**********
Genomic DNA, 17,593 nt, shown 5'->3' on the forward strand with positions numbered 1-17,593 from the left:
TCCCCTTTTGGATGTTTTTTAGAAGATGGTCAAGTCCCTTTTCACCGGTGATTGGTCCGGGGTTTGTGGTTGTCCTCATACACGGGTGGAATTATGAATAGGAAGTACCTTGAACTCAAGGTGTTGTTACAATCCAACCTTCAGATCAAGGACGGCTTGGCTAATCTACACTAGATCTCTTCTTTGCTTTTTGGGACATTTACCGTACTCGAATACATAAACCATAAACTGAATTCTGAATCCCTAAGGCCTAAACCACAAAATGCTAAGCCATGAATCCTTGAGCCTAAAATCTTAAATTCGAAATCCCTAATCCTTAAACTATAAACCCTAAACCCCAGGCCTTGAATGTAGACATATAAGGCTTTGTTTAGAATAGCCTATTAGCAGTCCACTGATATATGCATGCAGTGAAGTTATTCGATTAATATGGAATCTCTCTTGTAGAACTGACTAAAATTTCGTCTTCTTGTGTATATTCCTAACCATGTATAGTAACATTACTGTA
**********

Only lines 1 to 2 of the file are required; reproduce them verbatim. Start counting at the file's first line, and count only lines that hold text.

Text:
Genomic DNA, 17,593 nt, shown 5'->3' on the forward strand with positions numbered 1-17,593 from the left:
TCCCCTTTTGGATGTTTTTTAGAAGATGGTCAAGTCCCTTTTCACCGGTGATTGGTCCGGGGTTTGTGGTTGTCCTCATACACGGGTGGAATTATGAATAGGAAGTACCTTGAACTCAAGGTGTTGTTACAATCCAACCTTCAGATCAAGGACGGCTTGGCTAATCTACACTAGATCTCTTCTTTGCTTTTTGGGACATTTACCGTACTCGAATACATAAACCATAAACTGAATTCTGAATCCCTAAGGCCTAAACCACAAAATGCTAAGCCATGAATCCTTGAGCCTAAAATCTTAAATTCGAAATCCCTAATCCTTAAACTATAAACCCTAAACCCCAGGCCTTGAATGTAGACATATAAGGCTTTGTTTAGAATAGCCTATTAGCAGTCCACTGATATATGCATGCAGTGAAGTTATTCGATTAATATGGAATCTCTCTTGTAGAACTGACTAAAATTTCGTCTTCTTGTGTATATTCCTAACCATGTATAGTAACATTACTGTA